real life

The real reason people cheat.

In the wake of the Ashley Madison hacking scandal, men and women around the world are all struggling with the same question: What makes people betray their long-term partners?

Esther Perel is the author of the infamous Mating in Captivity and one of the sanest (albeit controversial) voices on couples and sexuality.

She’s always believed affairs are less about how much you love your partner – or even a reflection on how good your sex life is – and more about a very human desire for excitement that’s lost when we settle into a routine.

Marriage and love comfort us and give us much-needed security, she says. What long-term relationships don’t tend to offer is sexual charge.

She’s right, of course – married couples are always moaning about sex.

 “We’d stay in bed for hours on end. That’s what weekends were for. Why can’t it be like that ten years on?”

“I want the sex we had at the start. When we did it five times a day, up against the fridge, on top of the coffee table.”

I’d also like all of the above (two happy years in) and I’d also like the physique of a Victoria Secrets model, Kim Kardashian’s credit cards, to spend most of summer with my bum velcroed to a sun bed in the south of France and a nice, big roof terrace added to my flat.

Thing is, I don’t expect any of these things to happen because I’m a sensible adult with realistic expectations.

“human brain and body aren’t designed for sustaining the type of sex and love we all seem to think is possible long-term.”

I know from years of studying sex and love that the human brain and body aren’t designed for (and actually aren’t capable of) sustaining the type of sex and love we all seem to think is possible long-term.

We want the throw-each-other-around-the-bedroom in a frothy, lust-fuelled state to last forever.


It doesn’t and it won’t.

Our current perceptions on long-term love and sex are more than a little ‘Emperor’s New Clothes’.

The odd couple boast about still being driven mad with lust 20 years in and people prick their ears up even though there’s never any proof.

It’s rubbish.

“I don’t know any couple who are ripping the clothes off each other’s bodies ten years in.”

I don’t know any couple who are ripping the clothes off each other’s bodies ten years in (and don’t bother writing to tell me you’re the exception because I simply won’t believe you!)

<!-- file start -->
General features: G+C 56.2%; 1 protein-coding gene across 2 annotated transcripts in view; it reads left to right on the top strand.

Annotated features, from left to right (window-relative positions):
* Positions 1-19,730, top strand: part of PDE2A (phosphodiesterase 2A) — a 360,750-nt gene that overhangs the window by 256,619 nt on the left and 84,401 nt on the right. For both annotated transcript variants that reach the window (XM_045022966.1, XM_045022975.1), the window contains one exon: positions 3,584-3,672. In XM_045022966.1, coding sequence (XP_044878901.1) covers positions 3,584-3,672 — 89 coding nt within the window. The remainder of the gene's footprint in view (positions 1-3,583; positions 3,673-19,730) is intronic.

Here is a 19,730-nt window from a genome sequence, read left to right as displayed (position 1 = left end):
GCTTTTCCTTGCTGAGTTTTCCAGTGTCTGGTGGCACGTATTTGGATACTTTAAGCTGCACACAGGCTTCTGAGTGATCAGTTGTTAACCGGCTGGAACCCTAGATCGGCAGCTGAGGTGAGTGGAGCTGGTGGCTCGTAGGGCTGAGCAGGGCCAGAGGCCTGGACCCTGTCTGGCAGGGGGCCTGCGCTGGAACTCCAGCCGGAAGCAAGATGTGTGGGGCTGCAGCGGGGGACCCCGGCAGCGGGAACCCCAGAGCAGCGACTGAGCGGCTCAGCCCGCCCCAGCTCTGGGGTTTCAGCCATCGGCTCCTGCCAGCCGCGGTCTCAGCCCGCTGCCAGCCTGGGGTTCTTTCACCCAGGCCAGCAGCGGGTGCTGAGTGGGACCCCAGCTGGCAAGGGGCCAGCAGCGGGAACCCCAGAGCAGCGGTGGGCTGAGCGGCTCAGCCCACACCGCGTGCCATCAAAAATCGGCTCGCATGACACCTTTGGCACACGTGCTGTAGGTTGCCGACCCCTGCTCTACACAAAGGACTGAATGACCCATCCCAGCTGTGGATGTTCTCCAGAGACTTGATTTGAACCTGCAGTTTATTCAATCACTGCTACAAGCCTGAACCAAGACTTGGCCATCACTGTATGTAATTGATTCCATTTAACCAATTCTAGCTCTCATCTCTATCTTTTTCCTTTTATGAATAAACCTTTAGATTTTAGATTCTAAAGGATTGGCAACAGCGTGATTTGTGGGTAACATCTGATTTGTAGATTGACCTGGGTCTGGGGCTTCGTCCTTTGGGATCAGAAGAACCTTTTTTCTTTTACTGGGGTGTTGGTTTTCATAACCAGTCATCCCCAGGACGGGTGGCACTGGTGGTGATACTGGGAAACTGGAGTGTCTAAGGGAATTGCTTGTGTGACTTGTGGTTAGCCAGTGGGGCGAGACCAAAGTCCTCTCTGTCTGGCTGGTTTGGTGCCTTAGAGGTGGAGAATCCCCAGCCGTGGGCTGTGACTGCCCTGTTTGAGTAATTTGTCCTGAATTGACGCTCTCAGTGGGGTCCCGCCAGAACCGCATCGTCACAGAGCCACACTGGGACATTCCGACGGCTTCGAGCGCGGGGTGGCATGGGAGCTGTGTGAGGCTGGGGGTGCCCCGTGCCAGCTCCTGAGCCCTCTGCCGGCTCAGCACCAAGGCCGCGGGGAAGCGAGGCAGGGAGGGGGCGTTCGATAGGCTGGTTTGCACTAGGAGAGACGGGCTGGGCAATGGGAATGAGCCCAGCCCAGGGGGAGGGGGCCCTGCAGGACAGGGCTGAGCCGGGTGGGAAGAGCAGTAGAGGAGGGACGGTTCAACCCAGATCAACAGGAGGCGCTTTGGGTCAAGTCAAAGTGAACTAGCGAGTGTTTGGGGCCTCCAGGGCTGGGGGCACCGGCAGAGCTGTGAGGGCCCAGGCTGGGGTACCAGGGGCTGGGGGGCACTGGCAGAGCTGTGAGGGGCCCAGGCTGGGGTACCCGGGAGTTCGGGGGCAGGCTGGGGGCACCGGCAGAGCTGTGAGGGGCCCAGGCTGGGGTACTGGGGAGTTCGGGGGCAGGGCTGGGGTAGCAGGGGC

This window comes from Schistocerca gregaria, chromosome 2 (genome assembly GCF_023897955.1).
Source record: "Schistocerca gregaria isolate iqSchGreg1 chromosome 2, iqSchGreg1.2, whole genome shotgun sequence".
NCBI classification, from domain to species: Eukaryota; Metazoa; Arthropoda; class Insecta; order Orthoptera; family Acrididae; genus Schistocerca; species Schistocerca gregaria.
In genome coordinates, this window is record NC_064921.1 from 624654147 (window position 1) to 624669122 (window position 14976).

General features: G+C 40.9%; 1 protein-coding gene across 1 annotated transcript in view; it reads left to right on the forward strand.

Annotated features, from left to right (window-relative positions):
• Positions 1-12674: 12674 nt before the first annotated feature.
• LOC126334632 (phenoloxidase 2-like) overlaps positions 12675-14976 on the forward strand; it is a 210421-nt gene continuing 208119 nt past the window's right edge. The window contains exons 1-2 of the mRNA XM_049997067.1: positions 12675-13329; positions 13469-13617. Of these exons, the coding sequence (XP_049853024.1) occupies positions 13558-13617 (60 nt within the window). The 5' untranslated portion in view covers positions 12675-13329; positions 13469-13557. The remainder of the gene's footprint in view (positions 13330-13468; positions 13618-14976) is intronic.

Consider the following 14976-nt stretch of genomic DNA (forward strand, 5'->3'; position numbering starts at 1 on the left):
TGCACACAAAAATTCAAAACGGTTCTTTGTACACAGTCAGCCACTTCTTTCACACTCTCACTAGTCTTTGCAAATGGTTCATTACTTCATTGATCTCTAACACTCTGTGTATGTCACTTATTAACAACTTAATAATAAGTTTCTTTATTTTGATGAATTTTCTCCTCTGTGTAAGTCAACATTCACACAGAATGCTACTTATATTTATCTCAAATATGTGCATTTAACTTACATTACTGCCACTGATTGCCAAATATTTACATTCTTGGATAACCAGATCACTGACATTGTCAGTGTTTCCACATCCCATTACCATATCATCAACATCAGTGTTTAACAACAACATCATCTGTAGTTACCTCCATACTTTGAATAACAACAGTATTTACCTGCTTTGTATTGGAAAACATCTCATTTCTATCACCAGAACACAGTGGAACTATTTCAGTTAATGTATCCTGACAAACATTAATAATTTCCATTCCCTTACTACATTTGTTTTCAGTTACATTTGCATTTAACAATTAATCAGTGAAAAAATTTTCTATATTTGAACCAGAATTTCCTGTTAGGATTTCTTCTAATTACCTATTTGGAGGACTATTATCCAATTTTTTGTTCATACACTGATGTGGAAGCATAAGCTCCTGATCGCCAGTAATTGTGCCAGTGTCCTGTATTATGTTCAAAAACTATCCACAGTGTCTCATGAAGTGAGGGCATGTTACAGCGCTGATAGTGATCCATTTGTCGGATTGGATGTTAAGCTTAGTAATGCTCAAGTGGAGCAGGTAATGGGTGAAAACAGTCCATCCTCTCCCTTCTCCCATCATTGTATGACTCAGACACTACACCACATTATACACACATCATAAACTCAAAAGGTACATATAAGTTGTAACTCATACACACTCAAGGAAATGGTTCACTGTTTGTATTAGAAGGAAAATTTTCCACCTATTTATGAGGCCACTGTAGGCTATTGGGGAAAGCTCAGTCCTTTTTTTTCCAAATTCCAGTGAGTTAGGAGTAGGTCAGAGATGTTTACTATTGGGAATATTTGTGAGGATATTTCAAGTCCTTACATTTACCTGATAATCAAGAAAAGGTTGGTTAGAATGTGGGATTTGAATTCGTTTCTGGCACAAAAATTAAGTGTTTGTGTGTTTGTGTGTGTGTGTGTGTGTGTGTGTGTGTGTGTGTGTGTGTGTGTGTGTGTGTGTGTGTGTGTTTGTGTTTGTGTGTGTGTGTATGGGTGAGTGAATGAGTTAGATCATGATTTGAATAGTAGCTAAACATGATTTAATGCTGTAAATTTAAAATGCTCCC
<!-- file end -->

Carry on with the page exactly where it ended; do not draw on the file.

My theory on affairs is that we’d all be far less tempted to have them if we adjusted our expectations of long-term sex and made them more realistic and achievable.

If we’d accept that sex with the same person over time necessarily changes into something that’s less frenetic, quieter and, by the way, often more efficient those ‘This isn’t what it’s supposed to be like! It must mean I don’t fancy my partner’ niggles would stop.

If we knew leaving one partner because we ‘don’t fancy them anymore’ for someone wildly exciting is pointless, because we’re only going to end up at the same place again, wouldn’t we be less tempted to do it?
Listen, no-one’s denying the fierce, heart-palpitating, loin-burning feeling you get when you first meet and sleep with someone isn’t achingly delicious.

But so is being in love and happy with someone you have history with, someone who knows you and cares for you and is going to be there for you no matter what.


No-one’s denying there’s a trade off.

“No-one’s denying there’s a trade-off.”

If you want monogamy, you both make a deal: ‘In order to have this deep bond with you, I’m prepared to do without that thrill of the chase’.

Our bodies might wholeheartedly embrace the concept of separating love and sex and having a brilliant long-term relationship and sneaking sex on the side as a perfect scenario.

But our hearts want something else: few people want to share someone they love physically with someone else.

So here’s what you’re really in for long-term.

Most long-term couples have sex about once or twice every two weeks. Sometimes it’s gobsmackingly good (usually after lots of alcohol), often it’s ordinary but satisfying, sometimes it’s a chore and now and then absolutely the last thing you feel like doing.

That’s real sex.

Then you both either snuggle up or if it’s the weekend, get up and wander into the kitchen to see what the kids are up to or to read the papers over lunch in the pub, have lots of lovely wine and fall asleep in front of the telly.

That’s real love.

Let’s stop chasing fairytales and be content instead.

Read more:

Today, the Ashley Madison hackers released the names of a whole lot of cheaters.

“He cheated. But it’s easier to stay than to leave”.

10 suburbs in each state where people are most likely to cheat

Why do you think people cheat?